8th Grade Homework Answers

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How do you solve: The distance train a travels is represented by D equals 70 T, where D is the distance in kilometers and T is the time in hours.....

Table : time      Distance km               2.      150               4.      ...

Feb 6 | Tayra from Bakersfield, CA | 0 Answers | 0 Votes

Unit Rate As SlopeMath Help8th Grade Math HomeworkInterpret The Unit Rate As SlopeFind A And B

David W.

Martinsburg, WV

how do you graph y=2/3x+4

I need to know how to graph this equation and help, now

Jan 26 | Aaliyah from El Mirage, AZ | 1 Answer | 0 Votes

8th Grade Math HomeworkNo answers ... yet!

NEED HELP ON THIS

Problem Page Dale will rent a car for the weekend. He can choose one of two plans. The first plan has an initial fee of $50 and costs an additional $0.09 per mile driven. The...

Oct 31 | Caleb from Beaver, UT | 0 Answers | 1 Vote

Help Urgent8th Grade Math Homework

Kenneth S.

Mesa, AZ

what is the average speed of 40 mph , 50 mph, and 55 mph

Need help on this for 8th grade math

Dec 7 | Danny from Charleston, WV | 2 Answers | 0 Votes

8th Grade Math Homework

Kemal G.

South Bend, IN

a square and an equilateral triangle have the same perimeter. Find the length of the sides of the triangle.

the square is x+5, The triangle is 3x

Dec 15 | Shonick from Phenix City, AL | 1 Answer | 0 Votes

8th Grade Math Homework

Mark M.

Carson, CA

a square and an equilateral triangle have the same perimeter. Find the length of the sides of the triangle.

the square is x+5, The triangle is 3x

Dec 15 | Shonick from Phenix City, AL | 1 Answer | 0 Votes

8th Grade Math Homework

Sarah S.

Street, MD

8th grade math homework

The school has budgeted $2,000 for an end-of-year party at the local park.the cost to rent the park shelter is $150.how much can the student council spend per student on food if each of the 225 students...

Oct 29 | Emily from Slidell, LA | 1 Answer | 0 Votes

8th Grade Math Homework

A little confession from me. I was homeschooled (that's not the confession part), and in 8th grade my algebra textbook had the answers to half the problems in the back. And when I was stumped, I would cheat.

Sorry, mom!

Of course, cheating at math is a terrible way to learn, because the whole point isn't to know the answer to 2x + 2 = 7x - 5, it's to understand the methodology that can solve any like problem.

But what if you could cheat at your homework and learn? That seems to be the premise behind app called Socratic. Or at least that's my takeaway. The app lets you take a picture of a problem (you can also type it in, but that's a little laborious), and it'll not only give you an answer, but the steps necessary to to arrive at that answer — and even detailed explanations of the steps and concepts if you need them.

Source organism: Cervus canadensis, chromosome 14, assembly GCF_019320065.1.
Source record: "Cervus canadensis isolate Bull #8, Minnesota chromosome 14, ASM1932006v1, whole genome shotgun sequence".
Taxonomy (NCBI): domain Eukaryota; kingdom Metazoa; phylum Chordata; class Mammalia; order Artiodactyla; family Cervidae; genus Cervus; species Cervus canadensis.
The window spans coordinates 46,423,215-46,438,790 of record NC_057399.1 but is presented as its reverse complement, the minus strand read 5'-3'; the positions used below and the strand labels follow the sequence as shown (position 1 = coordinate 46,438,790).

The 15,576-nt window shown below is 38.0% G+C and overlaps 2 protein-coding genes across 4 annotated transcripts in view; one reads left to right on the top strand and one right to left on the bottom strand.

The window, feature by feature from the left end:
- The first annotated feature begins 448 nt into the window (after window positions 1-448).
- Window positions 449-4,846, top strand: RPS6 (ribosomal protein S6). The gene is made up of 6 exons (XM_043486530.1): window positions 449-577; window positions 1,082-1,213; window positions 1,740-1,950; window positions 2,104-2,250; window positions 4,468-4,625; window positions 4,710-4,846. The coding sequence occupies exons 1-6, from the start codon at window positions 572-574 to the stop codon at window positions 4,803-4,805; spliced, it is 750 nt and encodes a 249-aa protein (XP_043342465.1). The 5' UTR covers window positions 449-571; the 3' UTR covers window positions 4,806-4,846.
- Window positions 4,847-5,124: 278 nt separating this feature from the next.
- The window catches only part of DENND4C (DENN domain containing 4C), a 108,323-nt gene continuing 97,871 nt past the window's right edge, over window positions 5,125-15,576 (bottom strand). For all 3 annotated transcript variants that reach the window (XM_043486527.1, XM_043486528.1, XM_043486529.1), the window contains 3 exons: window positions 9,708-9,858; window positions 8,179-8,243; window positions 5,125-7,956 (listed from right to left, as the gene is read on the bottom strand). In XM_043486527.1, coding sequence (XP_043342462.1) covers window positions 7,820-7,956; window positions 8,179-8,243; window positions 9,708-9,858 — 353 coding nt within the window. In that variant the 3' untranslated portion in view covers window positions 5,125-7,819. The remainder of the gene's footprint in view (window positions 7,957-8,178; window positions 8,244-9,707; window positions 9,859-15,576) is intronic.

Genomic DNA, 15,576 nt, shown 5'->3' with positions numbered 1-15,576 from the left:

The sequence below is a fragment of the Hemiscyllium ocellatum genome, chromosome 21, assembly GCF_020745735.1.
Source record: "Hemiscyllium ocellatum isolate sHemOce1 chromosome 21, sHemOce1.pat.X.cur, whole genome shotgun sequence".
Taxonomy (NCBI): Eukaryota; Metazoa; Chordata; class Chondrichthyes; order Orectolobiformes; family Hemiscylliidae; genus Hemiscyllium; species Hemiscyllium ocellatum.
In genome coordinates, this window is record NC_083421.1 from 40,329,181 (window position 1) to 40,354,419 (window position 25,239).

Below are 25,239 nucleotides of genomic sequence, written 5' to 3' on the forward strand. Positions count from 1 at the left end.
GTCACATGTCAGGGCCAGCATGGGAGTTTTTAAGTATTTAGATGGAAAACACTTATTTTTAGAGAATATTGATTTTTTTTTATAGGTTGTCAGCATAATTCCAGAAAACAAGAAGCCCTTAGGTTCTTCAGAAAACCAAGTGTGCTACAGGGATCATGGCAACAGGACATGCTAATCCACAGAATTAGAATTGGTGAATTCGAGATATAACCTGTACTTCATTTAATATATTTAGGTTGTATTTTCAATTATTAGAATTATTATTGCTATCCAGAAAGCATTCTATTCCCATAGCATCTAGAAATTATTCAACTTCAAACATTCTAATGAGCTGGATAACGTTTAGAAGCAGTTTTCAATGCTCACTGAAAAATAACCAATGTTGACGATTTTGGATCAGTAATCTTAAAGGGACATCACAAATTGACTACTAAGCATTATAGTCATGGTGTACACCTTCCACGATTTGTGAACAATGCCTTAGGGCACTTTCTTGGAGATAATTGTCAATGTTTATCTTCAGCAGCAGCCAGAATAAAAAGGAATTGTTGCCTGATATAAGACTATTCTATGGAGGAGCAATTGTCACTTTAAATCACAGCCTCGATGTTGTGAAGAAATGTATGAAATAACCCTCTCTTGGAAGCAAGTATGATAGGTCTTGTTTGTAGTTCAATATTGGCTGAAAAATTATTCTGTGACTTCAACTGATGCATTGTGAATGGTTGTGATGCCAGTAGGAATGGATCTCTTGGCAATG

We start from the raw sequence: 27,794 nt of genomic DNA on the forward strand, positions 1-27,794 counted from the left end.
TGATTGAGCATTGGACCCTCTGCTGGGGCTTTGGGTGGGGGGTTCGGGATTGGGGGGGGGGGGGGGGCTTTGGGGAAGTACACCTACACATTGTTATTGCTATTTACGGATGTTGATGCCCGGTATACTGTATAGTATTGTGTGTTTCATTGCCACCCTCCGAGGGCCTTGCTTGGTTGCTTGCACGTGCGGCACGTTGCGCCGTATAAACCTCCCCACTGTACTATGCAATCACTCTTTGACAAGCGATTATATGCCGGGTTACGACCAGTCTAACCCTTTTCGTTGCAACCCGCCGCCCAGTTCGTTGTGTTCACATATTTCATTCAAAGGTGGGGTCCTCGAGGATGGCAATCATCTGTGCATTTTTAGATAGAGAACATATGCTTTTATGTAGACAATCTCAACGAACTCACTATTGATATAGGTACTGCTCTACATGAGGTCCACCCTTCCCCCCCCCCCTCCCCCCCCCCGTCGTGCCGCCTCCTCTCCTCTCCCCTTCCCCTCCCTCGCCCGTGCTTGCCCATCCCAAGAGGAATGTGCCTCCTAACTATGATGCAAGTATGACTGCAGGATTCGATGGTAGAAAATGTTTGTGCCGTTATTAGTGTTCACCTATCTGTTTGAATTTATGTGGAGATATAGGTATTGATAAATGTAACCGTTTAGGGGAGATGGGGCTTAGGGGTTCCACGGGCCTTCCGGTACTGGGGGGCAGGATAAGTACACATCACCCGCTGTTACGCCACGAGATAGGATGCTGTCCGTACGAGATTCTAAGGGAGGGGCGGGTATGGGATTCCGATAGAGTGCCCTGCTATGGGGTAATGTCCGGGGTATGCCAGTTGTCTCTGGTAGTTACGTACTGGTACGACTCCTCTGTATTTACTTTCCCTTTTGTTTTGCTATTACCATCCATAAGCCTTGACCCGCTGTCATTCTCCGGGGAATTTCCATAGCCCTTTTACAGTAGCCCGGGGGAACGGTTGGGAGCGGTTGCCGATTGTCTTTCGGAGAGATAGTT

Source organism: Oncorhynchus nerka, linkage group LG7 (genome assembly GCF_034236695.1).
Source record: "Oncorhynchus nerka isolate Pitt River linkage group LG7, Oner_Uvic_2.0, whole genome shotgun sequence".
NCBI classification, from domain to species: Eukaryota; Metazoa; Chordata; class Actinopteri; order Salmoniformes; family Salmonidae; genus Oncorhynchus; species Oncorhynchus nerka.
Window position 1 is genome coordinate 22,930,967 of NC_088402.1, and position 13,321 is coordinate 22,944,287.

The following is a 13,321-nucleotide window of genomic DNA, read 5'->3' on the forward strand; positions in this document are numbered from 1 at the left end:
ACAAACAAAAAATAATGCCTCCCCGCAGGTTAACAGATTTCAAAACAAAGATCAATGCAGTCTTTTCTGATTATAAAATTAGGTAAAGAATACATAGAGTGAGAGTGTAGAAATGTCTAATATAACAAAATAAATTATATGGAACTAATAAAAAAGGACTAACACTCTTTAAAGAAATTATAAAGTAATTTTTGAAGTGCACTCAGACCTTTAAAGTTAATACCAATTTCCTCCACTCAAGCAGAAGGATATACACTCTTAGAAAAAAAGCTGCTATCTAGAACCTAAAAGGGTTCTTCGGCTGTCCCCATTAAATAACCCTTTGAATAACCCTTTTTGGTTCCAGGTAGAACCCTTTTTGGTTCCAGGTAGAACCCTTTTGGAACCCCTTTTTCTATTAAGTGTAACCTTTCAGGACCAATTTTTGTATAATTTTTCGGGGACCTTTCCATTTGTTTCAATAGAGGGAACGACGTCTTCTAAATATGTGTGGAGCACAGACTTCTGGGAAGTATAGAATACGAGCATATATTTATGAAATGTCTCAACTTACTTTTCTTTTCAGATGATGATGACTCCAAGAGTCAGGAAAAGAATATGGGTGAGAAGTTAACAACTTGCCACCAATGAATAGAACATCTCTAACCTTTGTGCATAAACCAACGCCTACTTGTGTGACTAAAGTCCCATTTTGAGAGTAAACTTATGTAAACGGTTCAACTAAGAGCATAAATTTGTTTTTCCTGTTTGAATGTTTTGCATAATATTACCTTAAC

The app is actually designed to answer any kind of school question — science, history, etc. — but the math thing is the slickest part. For other kinds of questions, Socratic kind of does a bit of Googling, and in my experience can typically find similar word problems on the wide internet, or from its own database of answers. On about half the middle school science problems I tried, the app was able to identify the topic at question and show me additional resources about the concepts involved, but for others it was no more powerful than a simple web search.

But for algebra this thing is sick. I pointed it at 2x + 2 = 7x - 5, which I wrote down at random, and it gave me a 10 step process that results in x = 7/5. It has trouble with word problems, but if you can write down a word problem in math notation it shouldn't be an issue. I also tried it on a weird fraction from an AP algebra exam, which it kind of failed at, but then I swiped over and it was showing me this graph, which included the correct answer:

I love this app, not just because it would've helped 8th grade Paul out of a jam, but because it's such a computery use of computers. You use the tiny computer in your pocket to be basically smarter than you already are. It's technology that augments a human brain, not just a distraction.

The creator of Socratic just open sourced its step-by-step solver, called mathsteps. There are a lot of computer-based algebra solvers out there, but for Socratic they had to do some extra engineering to get at the steps a human would need to solve the same problem.

Also, I'd be remiss not to mention Photomath, which has been doing this since 2014, and actually has step-by-step explanations in the recently released Photomath+ paid version (there's a free trial). I like the Socratic interface and explanations a bit better, but I'm glad to see this is a vibrant market.

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